Photograph: Donald J Trump at a rally in Wilkes-Barre, Pa, last month. Credit Dominick Reuter/Agence France-Presse------Getty images.
In 2016, annual U.S. electricity generation from natural gas surpassed generation from coal-fired power plants, the first time this has happened based on data going back to 1949. Natural gas supplied an estimated 34% of total U.S. electricity generation in 2016 compared with 30% for coal. The increase in the share of generation fueled by natural gas last year was driven by sustained low prices for natural gas. The U.S. average price for natural gas delivered to electric generators was $2.88/million British thermal units (MMBtu) in 2016.
Natural gas prices have risen since last year, with the delivered price to electric generators averaging $3.58/MMBtu during the first half of 2017. EIA estimates that the share of total U.S. generation fueled by natural gas during the first half of this year averaged 29%, down from nearly 34% during the same period last year. In contrast, coal’s share of generation rose from 28% in the first half of 2016 to 30% in first half of 2017. Another reason for the decline in natural gas generation so far this year is the strong increase in conventional hydroelectric generation, particularly in the western states. The share of total generation in the West census division supplied from hydropower averaged an estimated 32% in the first half of 2017, compared with 27% during the first half of last year.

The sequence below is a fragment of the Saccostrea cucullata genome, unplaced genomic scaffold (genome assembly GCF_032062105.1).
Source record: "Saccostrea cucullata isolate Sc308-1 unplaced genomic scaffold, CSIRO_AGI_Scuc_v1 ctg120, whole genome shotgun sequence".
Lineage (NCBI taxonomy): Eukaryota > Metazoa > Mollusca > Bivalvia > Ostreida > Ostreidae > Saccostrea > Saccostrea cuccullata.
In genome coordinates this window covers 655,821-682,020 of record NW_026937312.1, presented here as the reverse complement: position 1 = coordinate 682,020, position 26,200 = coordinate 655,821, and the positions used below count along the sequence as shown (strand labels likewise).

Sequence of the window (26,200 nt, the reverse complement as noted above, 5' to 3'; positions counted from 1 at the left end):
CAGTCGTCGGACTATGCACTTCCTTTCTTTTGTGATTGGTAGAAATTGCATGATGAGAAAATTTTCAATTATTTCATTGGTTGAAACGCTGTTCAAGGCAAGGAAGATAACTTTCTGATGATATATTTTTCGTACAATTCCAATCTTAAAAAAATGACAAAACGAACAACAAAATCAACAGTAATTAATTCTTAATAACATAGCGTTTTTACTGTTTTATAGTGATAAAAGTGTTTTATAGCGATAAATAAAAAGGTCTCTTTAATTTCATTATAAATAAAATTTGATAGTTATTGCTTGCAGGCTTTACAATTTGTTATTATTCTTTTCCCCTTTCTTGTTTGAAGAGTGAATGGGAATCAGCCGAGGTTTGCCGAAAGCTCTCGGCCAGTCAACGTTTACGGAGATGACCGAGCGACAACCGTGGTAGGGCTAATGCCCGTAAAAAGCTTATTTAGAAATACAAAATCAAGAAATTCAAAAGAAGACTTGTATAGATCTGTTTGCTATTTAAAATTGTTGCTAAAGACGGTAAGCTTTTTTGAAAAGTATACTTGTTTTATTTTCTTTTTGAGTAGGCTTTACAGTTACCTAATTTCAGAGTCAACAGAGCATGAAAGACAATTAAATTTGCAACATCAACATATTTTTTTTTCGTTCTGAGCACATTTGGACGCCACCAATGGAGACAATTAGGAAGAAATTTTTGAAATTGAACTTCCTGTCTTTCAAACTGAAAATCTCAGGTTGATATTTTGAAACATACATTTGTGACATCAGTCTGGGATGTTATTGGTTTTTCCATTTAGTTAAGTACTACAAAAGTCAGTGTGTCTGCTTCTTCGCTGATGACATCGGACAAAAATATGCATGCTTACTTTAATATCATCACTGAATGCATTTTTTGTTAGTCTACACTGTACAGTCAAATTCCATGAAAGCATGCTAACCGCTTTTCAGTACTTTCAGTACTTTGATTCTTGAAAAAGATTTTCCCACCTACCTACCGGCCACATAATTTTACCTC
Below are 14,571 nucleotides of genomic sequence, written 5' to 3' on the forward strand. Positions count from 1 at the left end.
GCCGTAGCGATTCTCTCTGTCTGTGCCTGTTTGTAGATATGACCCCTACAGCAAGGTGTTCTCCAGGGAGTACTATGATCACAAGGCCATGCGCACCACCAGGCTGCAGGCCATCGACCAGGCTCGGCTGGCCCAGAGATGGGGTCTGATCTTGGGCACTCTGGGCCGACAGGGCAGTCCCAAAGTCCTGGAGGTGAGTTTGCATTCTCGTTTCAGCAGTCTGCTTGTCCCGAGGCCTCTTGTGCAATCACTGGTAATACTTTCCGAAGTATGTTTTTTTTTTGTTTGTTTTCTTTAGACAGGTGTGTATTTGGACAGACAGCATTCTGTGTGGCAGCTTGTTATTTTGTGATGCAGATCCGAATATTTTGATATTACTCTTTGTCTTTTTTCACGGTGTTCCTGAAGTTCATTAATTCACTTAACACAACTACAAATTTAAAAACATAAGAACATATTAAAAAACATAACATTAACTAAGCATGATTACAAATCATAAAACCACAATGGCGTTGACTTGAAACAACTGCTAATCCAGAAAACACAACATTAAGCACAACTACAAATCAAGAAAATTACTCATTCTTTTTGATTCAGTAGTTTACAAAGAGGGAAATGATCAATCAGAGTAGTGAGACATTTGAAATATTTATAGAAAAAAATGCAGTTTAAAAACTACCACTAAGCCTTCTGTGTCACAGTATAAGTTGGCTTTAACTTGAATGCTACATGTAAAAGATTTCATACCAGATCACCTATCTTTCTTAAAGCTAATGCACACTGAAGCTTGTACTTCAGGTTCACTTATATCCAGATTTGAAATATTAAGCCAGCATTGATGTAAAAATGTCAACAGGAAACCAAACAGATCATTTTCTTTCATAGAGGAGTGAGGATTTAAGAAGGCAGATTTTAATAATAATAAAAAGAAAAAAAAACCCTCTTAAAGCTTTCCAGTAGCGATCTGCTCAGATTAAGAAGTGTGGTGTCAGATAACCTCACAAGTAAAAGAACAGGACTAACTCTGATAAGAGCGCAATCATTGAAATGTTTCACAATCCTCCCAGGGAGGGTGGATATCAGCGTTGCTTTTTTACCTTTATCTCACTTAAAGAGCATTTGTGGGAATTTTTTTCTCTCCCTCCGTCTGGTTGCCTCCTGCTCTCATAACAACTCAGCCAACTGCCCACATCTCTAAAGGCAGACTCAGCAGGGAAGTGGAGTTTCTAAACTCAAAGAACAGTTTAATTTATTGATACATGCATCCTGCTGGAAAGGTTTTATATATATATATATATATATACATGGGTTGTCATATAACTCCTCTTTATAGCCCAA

EIA expects a less pronounced change in generation shares during the second half of 2017. Natural gas is expected fuel 33% of total U.S. generation in the second half of 2017, compared with 34% during the second half of 2016. The delivered natural gas price to electric generators is expected to average $3.60/MMBtu between July and December 2017, up 46 cents from the same period in 2016. Coal’s share of generation in the second half of 2017 is relatively unchanged from the second half last year at 32%.
Natural gas and coal are expected to fuel about the same amount of generation in 2018, with each providing slightly more than 31% of total U.S. generation. Renewable energy sources other than hydropower are forecast to supply nearly 10% of U.S. generation in 2018, up from slightly more than 8% in 2016.
According to the EIA’s July report, “EIA estimates that the share of total U.S. generation fueled by natural gas during the first half of this year averaged 29%… In contrast, coal’s share of generation rose from 28% in the first half of 2016 to 30% in first half of 2017.” For the full year 2017, EIA estimates that coal will generate 3.453 million kilowatts per day, while natural gas, because of a rise in its retail price this year, will generate a hair less, or 3.432 million kilowatts. Wind and solar remain niche sources of energy providing about one-seventh as much power as coal and gas.
That’s not all. On July 21, the Department of Commerce’s Bureau of Economic Analysis reported that “mining increased 21.6 percent.… The first quarter growth primarily reflected increases in oil and gas extraction, as well as support activities for mining. This was the largest increase since the fourth quarter of 2014.” No other major American industry had such gains and across all industries output was up less than 2%.
As for the drilling and mining industries, they have gained more than 50,000 jobs since Trump’s election with 8,000 added in June alone. Many of these were in the oil and gas industry, but some were in coal, whose output has increased 12% this year. Stephen Moore American Spectator